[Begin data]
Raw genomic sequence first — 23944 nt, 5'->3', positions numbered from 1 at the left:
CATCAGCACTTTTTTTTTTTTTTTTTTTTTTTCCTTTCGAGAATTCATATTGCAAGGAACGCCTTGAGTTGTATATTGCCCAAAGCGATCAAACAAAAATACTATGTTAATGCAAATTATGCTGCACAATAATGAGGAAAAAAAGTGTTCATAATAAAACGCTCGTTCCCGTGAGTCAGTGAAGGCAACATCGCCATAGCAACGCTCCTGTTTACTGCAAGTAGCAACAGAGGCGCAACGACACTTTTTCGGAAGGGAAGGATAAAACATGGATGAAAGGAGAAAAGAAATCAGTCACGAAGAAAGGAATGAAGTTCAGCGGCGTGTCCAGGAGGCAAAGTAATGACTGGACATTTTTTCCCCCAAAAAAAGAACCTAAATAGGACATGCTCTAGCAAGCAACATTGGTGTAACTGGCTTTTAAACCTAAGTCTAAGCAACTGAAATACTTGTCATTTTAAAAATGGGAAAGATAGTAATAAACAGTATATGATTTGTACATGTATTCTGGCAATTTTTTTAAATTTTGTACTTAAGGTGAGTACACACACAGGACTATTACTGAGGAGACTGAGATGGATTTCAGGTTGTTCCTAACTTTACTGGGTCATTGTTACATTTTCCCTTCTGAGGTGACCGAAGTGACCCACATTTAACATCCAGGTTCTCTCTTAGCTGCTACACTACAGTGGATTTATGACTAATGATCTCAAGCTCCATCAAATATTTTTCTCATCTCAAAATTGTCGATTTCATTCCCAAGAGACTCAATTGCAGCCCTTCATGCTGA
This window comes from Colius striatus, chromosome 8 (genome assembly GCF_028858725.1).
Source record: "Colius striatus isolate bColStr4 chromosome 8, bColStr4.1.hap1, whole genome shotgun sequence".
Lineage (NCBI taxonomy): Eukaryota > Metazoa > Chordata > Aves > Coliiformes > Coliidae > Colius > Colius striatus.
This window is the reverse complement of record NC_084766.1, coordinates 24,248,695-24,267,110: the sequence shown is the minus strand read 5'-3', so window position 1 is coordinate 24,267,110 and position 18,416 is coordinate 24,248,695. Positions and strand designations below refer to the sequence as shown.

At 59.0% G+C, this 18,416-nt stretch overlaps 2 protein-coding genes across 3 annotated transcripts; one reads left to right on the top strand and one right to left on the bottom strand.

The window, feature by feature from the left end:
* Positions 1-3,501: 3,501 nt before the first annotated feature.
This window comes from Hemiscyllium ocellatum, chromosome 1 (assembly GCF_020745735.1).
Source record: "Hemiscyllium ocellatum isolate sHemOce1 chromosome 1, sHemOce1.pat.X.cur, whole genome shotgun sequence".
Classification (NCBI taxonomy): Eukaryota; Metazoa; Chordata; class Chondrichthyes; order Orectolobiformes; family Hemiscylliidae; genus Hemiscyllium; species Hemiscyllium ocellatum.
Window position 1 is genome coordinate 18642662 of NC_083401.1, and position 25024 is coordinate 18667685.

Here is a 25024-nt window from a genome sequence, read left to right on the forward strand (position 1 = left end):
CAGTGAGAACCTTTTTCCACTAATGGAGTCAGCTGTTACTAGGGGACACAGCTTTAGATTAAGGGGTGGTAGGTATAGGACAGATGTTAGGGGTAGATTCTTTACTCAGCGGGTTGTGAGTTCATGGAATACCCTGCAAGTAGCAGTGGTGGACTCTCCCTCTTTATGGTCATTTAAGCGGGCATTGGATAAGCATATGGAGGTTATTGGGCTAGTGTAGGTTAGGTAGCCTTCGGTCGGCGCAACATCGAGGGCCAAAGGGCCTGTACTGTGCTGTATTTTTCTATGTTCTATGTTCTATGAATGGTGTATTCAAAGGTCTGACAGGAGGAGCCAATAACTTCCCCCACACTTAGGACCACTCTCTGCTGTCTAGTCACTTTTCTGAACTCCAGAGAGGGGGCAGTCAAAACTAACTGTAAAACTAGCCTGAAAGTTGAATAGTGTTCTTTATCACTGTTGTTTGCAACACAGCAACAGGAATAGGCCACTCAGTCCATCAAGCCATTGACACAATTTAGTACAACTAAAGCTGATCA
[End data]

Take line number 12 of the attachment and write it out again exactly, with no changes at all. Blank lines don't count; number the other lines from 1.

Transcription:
Classification (NCBI taxonomy): Eukaryota; Metazoa; Chordata; class Chondrichthyes; order Orectolobiformes; family Hemiscylliidae; genus Hemiscyllium; species Hemiscyllium ocellatum.